Setting: Orcas Island, My Home

The subject of setting has been on my mind the last few days and I've started thinking about the importance our very own settings, where WE live.  So I would like to introduce you to the place I live.  It's kind of a unique place...

Let me introduce you to Orcas Island, Washington.  We have about 5,000 full time residents here.  You really get to know everyone here, unless your a hermit, and we have plenty of those here.  Orcas is one of over 150 islands in the San Juan Islands. 


You can't drive here.  You take a ferry.
Orcas is located on the very northwest part of Washington.  I used to be able to see Canada every day from the beach at our old apartment.  I actually finally went to Canada for the first time a few months ago (well I walked across the boarder for a total of maybe 5 minutes... but still!). 

Even though we only have 5,000 full time residents, our population nearly doubles in the summer.  We get FLODDED with tourists.  And I really do mean flodded.  I try to avoid driving into town durring the summer at peak hours because there are so many people walking around and they don't bother to check for cars when they cross the road...  And the bikers think they own the road as well....  Anyway.

The weather is a beautiful average of about 75 degrees in the summer.  And you get sunsets like this all the time: 
I took that one myself ; )

There are no Walmarts or Walgreens on our island.  Not a single McDonalds or Taco Bell.  We don't have a single chain resturant.  If you want a burger you head to The Lower Tavern and our version of fast food is something from the deli at The Market.  That's right, we don't call it the grocery store, it's just The Market.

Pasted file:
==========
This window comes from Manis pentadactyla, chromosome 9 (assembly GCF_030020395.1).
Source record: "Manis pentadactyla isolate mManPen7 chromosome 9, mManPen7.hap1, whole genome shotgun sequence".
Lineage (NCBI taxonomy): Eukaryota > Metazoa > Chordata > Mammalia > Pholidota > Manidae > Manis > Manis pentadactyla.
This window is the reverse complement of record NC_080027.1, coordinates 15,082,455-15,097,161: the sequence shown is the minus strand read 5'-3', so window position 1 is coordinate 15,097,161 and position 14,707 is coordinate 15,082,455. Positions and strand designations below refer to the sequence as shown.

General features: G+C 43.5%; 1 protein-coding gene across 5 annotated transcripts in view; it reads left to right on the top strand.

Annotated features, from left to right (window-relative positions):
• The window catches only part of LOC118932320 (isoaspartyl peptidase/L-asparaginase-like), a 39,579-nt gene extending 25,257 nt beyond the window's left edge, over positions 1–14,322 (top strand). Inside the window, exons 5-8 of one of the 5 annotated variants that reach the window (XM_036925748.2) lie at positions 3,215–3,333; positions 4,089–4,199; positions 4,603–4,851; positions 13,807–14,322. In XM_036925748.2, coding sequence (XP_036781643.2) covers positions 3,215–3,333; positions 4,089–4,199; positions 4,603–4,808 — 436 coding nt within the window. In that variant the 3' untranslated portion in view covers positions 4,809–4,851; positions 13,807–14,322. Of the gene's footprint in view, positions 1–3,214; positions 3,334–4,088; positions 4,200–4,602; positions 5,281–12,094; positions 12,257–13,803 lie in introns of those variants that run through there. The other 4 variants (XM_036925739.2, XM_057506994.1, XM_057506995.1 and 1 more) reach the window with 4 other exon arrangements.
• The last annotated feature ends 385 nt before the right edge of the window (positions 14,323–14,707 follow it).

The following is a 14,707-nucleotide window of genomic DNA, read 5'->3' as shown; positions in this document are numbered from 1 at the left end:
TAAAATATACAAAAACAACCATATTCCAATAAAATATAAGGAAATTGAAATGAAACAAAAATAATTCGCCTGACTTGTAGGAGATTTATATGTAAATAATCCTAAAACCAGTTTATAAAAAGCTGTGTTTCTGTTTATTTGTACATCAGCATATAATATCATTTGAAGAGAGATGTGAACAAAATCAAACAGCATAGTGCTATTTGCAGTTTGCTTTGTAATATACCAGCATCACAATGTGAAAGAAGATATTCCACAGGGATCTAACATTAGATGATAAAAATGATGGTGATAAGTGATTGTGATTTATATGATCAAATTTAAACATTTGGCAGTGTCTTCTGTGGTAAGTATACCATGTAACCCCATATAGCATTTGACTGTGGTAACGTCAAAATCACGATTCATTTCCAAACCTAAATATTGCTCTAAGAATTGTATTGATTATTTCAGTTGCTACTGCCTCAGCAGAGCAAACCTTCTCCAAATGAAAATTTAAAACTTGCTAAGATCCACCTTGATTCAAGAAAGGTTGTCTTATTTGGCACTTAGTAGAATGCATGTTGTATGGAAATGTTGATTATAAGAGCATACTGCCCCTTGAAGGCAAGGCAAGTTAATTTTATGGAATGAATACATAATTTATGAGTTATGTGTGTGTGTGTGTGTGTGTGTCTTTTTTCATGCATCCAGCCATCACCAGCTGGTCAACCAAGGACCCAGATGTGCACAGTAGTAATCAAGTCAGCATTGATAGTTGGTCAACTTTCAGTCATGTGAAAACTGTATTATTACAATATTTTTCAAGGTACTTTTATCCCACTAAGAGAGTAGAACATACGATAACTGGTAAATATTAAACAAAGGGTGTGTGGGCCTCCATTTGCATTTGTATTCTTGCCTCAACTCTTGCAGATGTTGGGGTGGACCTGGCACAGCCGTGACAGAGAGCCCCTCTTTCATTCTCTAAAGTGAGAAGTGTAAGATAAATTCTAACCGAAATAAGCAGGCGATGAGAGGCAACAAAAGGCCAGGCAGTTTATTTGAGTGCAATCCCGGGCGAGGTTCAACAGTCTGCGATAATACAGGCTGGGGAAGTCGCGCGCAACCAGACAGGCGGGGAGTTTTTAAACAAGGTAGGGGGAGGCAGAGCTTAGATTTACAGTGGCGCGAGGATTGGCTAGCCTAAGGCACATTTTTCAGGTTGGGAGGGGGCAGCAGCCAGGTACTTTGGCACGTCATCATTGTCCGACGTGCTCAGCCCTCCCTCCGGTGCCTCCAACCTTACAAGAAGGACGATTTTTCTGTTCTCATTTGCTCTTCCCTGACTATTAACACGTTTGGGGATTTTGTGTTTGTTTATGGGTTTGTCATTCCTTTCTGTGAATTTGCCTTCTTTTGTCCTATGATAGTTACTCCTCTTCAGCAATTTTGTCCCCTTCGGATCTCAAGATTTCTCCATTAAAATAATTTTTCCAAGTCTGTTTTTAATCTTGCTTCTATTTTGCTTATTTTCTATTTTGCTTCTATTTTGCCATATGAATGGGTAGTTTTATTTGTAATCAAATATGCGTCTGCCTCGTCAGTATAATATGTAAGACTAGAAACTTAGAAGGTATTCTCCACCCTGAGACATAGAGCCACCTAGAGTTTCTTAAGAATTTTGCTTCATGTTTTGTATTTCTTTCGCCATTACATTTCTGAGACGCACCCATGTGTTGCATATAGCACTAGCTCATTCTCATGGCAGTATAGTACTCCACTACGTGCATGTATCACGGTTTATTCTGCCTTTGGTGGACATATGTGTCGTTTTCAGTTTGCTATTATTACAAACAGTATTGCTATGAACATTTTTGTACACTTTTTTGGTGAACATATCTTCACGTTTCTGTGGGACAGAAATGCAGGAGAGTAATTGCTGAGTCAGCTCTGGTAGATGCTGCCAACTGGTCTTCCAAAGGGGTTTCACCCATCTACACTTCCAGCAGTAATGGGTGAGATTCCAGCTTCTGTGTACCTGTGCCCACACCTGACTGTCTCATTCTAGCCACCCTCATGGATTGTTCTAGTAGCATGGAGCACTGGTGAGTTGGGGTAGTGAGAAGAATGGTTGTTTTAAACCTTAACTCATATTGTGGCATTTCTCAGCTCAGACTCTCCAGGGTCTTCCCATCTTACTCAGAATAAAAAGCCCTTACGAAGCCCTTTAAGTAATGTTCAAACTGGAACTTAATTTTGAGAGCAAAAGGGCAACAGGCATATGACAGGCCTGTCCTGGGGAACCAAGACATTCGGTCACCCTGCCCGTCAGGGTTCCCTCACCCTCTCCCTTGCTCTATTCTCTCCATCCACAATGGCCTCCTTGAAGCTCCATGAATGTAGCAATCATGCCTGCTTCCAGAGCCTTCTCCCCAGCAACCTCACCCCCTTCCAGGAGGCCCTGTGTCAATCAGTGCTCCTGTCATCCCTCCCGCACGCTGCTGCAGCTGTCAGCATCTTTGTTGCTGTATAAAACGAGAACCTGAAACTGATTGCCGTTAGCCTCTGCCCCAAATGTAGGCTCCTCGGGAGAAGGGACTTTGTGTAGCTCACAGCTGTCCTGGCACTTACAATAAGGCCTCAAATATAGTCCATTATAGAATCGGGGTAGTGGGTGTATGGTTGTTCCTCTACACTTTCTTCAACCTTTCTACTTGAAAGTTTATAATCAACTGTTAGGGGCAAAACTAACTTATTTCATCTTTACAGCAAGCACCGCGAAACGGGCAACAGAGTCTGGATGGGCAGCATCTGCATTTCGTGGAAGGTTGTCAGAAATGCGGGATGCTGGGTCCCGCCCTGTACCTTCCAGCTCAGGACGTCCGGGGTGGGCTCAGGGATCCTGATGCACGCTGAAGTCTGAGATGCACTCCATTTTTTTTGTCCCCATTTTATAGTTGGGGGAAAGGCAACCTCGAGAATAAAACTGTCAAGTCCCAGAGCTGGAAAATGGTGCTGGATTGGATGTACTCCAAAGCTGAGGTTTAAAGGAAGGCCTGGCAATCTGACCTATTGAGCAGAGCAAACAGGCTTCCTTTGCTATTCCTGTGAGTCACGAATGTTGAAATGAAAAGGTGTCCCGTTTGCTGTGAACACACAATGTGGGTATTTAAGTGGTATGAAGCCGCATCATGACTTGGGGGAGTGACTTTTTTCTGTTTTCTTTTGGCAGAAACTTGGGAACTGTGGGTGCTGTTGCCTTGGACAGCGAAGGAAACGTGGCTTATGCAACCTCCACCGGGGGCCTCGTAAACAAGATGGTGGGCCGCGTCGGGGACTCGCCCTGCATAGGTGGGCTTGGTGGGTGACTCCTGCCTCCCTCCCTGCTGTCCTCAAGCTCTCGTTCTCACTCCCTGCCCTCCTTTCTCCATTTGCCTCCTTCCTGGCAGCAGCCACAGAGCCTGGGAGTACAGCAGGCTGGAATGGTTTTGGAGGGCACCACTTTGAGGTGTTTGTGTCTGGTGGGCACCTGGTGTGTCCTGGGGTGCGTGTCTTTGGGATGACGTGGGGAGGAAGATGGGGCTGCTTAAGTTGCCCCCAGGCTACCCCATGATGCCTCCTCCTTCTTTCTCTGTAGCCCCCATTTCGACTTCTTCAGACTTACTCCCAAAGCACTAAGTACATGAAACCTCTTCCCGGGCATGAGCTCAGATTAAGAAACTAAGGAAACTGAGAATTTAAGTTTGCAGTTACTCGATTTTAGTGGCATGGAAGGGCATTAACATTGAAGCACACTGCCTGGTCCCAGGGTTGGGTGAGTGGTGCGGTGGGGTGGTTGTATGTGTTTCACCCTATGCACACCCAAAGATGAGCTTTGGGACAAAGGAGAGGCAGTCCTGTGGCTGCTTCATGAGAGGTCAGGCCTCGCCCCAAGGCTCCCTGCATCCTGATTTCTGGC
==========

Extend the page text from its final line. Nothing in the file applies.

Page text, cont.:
So if you want to go shopping, and I mean real shopping and not have to pay at least 30% more for everything, you go to "America", a.k.a The Mainland.  You check the ferry schedule, and plan to commit an entire day to going off.  Ferry's only run every few hours and as the state keeps cutting budgets the ferry's keep getting worse and worse.  You may have to wait 3 hours for the next ferry.

When you get off you make the rounds: Costco (the main one), Walmart, and for us Home Depot.  It depends on the individual but those are our main stops.  We go off about every 2-3 weeks so when we go off we generally drop a LOT of $$ and stock up.  And when you're ready to head back to the island, you'd better pray you make the last boat of the night at 9:00 or you're stuck staying at a hotel until morning...

Living on the island isn't easy.  People are weird here.  And I mean weird...  Most of you think real live hippies went out with the 70's but they didn't, they just moved to Orcas Island.  Eventually you start to miss civilization, start to hate that hour and a half ferry ride.  You have nights when you just really, really want fast food but there's no possible way you can get it.  You get tired of having to pay so much more for EVERYTHING.  You can't hide from people here, can't keep things a secret very easily.